Learn about the 404 error page, causes and basic solutions. Better yet, learn how to prevent the dreaded 404.
All of us have seen them at some point: the 404 error page. Worse yet, if you are a webmaster, you may have had one or more of your very own.
To the new webmaster, 404 errors on your site are too often a source of workplace comedy, horror and chronic low self-esteem.
404 pages occur when a link brings our visitor to an unknown page. Typos, error in a URL, or a link to a web page that has been moved, deleted or changed have all been known to cause the dreaded 404.
Why Does This Happen? Is There No Justice?
There are several reasons that your site visitors may receive a 404 error page. But, simply said, the 404 means that the clicked link does not point to a valid target (page or document).
Another way to think about it is that a link and a target are two completely different things. If these two objects do not agree by having the same address (URL), the result is a 404 error.
Because the web is a distributed medium (a link and a target may be physically separated by thousands of miles), there is no good, automatic mechanism for ensuring that links to a page or document also change along with the target of that link.
Of course, there are some exceptions such as automated navigation in Center Stage CMS or WordPress, but cross-site links and manually created links will nearly always need periodic, post-launch validation.
Starting out, the new webmaster only has a few pages and documents to worry about. As your site grows and ages, “link rot” becomes a much larger problem and may require daily intervention.
What happens when our hero, the site webmaster changes the name of a page?
In many CMS systems or in a static site, changing the name of a page, will often change the URL to the page or document. If any one of the links pointing to this page are not also updated, a visitor will receive a 404 page when clicking on the link.
What about changing the name of a folder or a “parent folder”? What is a parent folder? A parent folder most often defines the “path” to the page. This path is the part of the url between the domain name and the page name.
Any wrong turn on that path results in a 404 error.
In most static systems, changing the name of a folder will often also change the URL to the page or document. If any one of the links pointing to this page are not also updated, a visitor will receive a 404 page when clicking on the link.
Naturally there are tools that rebuild links when you are editing a static page, but in the CMS world such as Center Stage and WordPress, the concept of the “Permalink” has evolved to help.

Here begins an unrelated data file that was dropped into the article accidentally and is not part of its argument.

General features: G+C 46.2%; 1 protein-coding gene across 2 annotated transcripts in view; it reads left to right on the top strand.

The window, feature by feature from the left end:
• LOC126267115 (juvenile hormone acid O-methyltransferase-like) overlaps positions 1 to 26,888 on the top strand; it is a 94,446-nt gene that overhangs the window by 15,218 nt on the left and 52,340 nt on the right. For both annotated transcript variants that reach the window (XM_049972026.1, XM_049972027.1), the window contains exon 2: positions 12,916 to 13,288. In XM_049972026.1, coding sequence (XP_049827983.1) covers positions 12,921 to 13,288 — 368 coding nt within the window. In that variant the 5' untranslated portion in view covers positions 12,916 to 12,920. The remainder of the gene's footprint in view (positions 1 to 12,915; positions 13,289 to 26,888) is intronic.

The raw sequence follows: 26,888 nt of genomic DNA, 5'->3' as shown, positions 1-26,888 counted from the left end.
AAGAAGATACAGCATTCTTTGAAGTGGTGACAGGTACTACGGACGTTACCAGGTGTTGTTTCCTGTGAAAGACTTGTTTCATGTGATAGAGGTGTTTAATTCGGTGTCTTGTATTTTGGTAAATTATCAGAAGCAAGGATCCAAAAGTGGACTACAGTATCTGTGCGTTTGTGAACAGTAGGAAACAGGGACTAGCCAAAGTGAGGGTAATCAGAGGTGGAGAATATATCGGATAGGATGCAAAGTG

Read more about Permalinks on Wikipedia.
Solving the Problem: Fixing a 404 Error
If the 404 error is caused by a missing page or document on another site.
Link Fix: Correct or remove your bad link.
Note: If you choose to keep it, check this link periodically. It can and probably will fail again.
If the 404 error is caused by a bad link on another site.
Link Fix: Contact the other site owner, letting them know you have a new target url for that link. Give them the new url and ask them nicely to fix the link. Wait.
Target Fix: Put the page or document at the address.
But wait… if you already have the document at another location, you’ll have another problem – the dreaded duplicate, but out-of-sync content problem.
There is a better way: create a “redirect” on your site. Coming up next.
If the 404 error is caused by a problem on your site, you have one of two solutions:
Link Fix: Correct or remove the bad link(s).
Target Fix: Replace or redirect the missing page or document.
Redirects – Signposts of the Web
A redirect is Webmaster jargon for a web server “forward order”. Similar to a Post Office forward order, a redirect is record or configuration directive that tells the server to inform browsing software this:
The target you are looking for is no longer here. It has moved. Here is the new URL.
Finally, the redirect may be permanent or temporary. Most redirects are permanent, but temporary redirect orders may be necessary during a global server reorganization, reconfiguration or temporary outage.
The Search Engine Optimization implications of a redirect are significant. Most SEO observers believe that Google and other search engines will retain and transfer the historical pagerank (or equivalent mojo) from the old address to the new one.
Like Grandpa always said, “Check Your Links”
Back in the good old days, webmasters would check their links by clicking.
This would be the tedious, stats-inflating, error-prone way. “And we liked it!”, they would say to earnest young webmasters at their knee.
With today’s large websites containing hundreds of external links. A better option is to purchase desktop software that would check the links and report any broken or malfunctioning links. However, this also time-consuming, inflates stats, and takes server processing away from your visitors.
Today, the enlightened webmaster simply gathers analytics using a custom 404 page. More about this next week.